PatientsLikeMe members with Parkinson’s disease (PD) have talked a lot about excessive sweating (aka hyperhidrosis) and heat intolerance with Parkinson’s disease. It can be a “stinker,” as one blogger who has PD recently shared in Parkinson’s News Today. Can you relate? Read on for more information and some possible adjustments or life hacks that others have tried. One study found that over 60% of patients with PD experience sweating disturbances like hyperhidrosis (over-secretion of sweat) or hypohydrosis (under-secretion of sweat, which is less common). The Parkinson’s Foundation and Parkinson’s Victoria cover these issues in their guides to skin, scalp and sweat changes related to PD. In addition to hyperhidrosis, many people with PD experience an extra-oily scalp (or other parts of the body), drenching night sweats and general difficulty with temperature control. Some of these problems may stem from PD itself, which affects some of the body’s automatic functions, such as blood pressure and temperature regulation. Research has shown that hyperhidrosis also seems to occur along with “off” times in levodopa treatment and with dyskinesia (jerky movements without tremors). Possible solutions and hacks Maria De Leon, M.D., a neurologist with young onset PD, writes on her blog that she understands firsthand the impact that sweating (and related body odor) issues can have on people’s lives. A few …

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Health news: What’s making headlines in June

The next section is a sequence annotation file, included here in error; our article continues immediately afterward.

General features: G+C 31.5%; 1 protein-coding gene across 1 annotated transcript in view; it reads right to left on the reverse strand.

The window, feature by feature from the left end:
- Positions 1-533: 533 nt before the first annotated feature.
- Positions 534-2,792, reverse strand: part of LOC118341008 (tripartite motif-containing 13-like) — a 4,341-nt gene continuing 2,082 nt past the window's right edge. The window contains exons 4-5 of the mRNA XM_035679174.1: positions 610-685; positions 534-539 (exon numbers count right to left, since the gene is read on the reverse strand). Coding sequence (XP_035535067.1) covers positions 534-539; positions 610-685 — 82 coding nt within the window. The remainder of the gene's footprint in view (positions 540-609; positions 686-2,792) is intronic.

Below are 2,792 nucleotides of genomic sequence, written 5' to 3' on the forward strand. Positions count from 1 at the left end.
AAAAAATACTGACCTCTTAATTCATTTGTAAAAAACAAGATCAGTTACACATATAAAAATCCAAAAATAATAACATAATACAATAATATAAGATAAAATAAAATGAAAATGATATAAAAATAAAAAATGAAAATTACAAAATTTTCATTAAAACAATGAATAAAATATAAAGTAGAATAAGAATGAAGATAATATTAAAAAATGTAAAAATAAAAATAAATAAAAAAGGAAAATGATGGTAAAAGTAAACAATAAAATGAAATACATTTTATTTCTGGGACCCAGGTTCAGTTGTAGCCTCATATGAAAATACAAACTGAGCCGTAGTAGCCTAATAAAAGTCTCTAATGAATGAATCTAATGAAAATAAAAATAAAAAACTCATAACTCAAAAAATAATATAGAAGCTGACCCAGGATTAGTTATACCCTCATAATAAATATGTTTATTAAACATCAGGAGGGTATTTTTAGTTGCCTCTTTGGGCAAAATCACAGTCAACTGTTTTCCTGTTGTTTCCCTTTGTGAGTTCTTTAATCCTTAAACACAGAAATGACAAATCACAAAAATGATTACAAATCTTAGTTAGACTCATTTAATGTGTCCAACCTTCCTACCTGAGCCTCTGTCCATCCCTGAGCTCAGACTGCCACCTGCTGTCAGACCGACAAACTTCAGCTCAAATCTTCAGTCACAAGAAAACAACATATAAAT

In case you missed it, check out this round up of some of the stories making headlines in June…   Parkinson’s disease: Apple Watch will now be able to monitor PD: Tech developers announced this month that the Apple Watch will now be able to track two common PD symptoms — tremors and dyskinesia — and map them out in graphs to help doctors (and patients) with PD monitoring. Fill me in. Study points to an “overlooked driver” of PD — Bacteriophages: What are bacteriophages or “phages”? Viruses that infect bacteria. New research shows that people with PD may have an overabundance of phages that kill “good” bacteria in the microbiome or gut, which could mean a new target for treating PD. More on the study. Lupus: How common are cognitive issues with lupus? Very. A doctor specializing in lupus research says nearly 40% of people with SLE have some level of cognitive impairment, such as trouble with attention, recall and concentration — so doctors should monitor it early and often. Read his Q&A. Lung cancer: Drug may replace chemo as initial treatment for many with NSCLC: New clinical trial results of the immunotherapy drug Keytruda show that it can be a more effective first treatment than chemotherapy for …